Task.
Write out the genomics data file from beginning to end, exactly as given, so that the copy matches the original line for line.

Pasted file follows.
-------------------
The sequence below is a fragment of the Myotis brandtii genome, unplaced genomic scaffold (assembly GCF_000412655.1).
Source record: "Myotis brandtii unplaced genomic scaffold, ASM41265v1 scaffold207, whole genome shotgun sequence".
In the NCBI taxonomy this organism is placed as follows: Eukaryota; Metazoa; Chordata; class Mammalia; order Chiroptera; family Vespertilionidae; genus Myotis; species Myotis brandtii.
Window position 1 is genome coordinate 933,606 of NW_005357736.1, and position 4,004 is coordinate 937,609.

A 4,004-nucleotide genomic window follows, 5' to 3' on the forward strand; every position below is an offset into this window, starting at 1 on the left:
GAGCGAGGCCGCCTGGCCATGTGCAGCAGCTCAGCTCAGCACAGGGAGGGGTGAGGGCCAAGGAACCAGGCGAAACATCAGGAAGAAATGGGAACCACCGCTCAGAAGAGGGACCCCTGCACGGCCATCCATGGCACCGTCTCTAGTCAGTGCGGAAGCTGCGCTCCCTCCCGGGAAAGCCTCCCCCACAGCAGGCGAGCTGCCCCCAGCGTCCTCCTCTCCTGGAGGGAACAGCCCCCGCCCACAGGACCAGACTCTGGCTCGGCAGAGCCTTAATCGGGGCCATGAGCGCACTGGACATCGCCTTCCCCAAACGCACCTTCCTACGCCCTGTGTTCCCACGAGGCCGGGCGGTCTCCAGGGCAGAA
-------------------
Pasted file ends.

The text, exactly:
The sequence below is a fragment of the Myotis brandtii genome, unplaced genomic scaffold (assembly GCF_000412655.1).
Source record: "Myotis brandtii unplaced genomic scaffold, ASM41265v1 scaffold207, whole genome shotgun sequence".
In the NCBI taxonomy this organism is placed as follows: Eukaryota; Metazoa; Chordata; class Mammalia; order Chiroptera; family Vespertilionidae; genus Myotis; species Myotis brandtii.
Window position 1 is genome coordinate 933,606 of NW_005357736.1, and position 4,004 is coordinate 937,609.

A 4,004-nucleotide genomic window follows, 5' to 3' on the forward strand; every position below is an offset into this window, starting at 1 on the left:
GAGCGAGGCCGCCTGGCCATGTGCAGCAGCTCAGCTCAGCACAGGGAGGGGTGAGGGCCAAGGAACCAGGCGAAACATCAGGAAGAAATGGGAACCACCGCTCAGAAGAGGGACCCCTGCACGGCCATCCATGGCACCGTCTCTAGTCAGTGCGGAAGCTGCGCTCCCTCCCGGGAAAGCCTCCCCCACAGCAGGCGAGCTGCCCCCAGCGTCCTCCTCTCCTGGAGGGAACAGCCCCCGCCCACAGGACCAGACTCTGGCTCGGCAGAGCCTTAATCGGGGCCATGAGCGCACTGGACATCGCCTTCCCCAAACGCACCTTCCTACGCCCTGTGTTCCCACGAGGCCGGGCGGTCTCCAGGGCAGAA